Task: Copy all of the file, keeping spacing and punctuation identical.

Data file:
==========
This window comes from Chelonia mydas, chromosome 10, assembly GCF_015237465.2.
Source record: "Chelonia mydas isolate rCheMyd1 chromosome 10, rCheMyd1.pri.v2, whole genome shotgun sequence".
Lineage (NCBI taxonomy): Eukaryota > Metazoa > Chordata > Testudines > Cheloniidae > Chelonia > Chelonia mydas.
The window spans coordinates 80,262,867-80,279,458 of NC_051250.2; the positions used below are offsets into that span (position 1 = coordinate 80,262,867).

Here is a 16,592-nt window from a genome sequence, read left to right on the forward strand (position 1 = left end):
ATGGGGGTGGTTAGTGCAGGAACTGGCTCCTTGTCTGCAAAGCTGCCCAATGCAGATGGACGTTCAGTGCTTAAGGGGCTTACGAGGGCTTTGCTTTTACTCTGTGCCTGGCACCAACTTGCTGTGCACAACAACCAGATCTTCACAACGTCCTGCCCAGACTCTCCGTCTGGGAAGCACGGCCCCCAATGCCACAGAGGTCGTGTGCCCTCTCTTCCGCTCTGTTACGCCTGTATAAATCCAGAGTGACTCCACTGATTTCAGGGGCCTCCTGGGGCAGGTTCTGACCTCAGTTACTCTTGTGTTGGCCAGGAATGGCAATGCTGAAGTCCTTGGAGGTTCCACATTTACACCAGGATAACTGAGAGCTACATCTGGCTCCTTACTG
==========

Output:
This window comes from Chelonia mydas, chromosome 10, assembly GCF_015237465.2.
Source record: "Chelonia mydas isolate rCheMyd1 chromosome 10, rCheMyd1.pri.v2, whole genome shotgun sequence".
Lineage (NCBI taxonomy): Eukaryota > Metazoa > Chordata > Testudines > Cheloniidae > Chelonia > Chelonia mydas.
The window spans coordinates 80,262,867-80,279,458 of NC_051250.2; the positions used below are offsets into that span (position 1 = coordinate 80,262,867).

Here is a 16,592-nt window from a genome sequence, read left to right on the forward strand (position 1 = left end):
ATGGGGGTGGTTAGTGCAGGAACTGGCTCCTTGTCTGCAAAGCTGCCCAATGCAGATGGACGTTCAGTGCTTAAGGGGCTTACGAGGGCTTTGCTTTTACTCTGTGCCTGGCACCAACTTGCTGTGCACAACAACCAGATCTTCACAACGTCCTGCCCAGACTCTCCGTCTGGGAAGCACGGCCCCCAATGCCACAGAGGTCGTGTGCCCTCTCTTCCGCTCTGTTACGCCTGTATAAATCCAGAGTGACTCCACTGATTTCAGGGGCCTCCTGGGGCAGGTTCTGACCTCAGTTACTCTTGTGTTGGCCAGGAATGGCAATGCTGAAGTCCTTGGAGGTTCCACATTTACACCAGGATAACTGAGAGCTACATCTGGCTCCTTACTG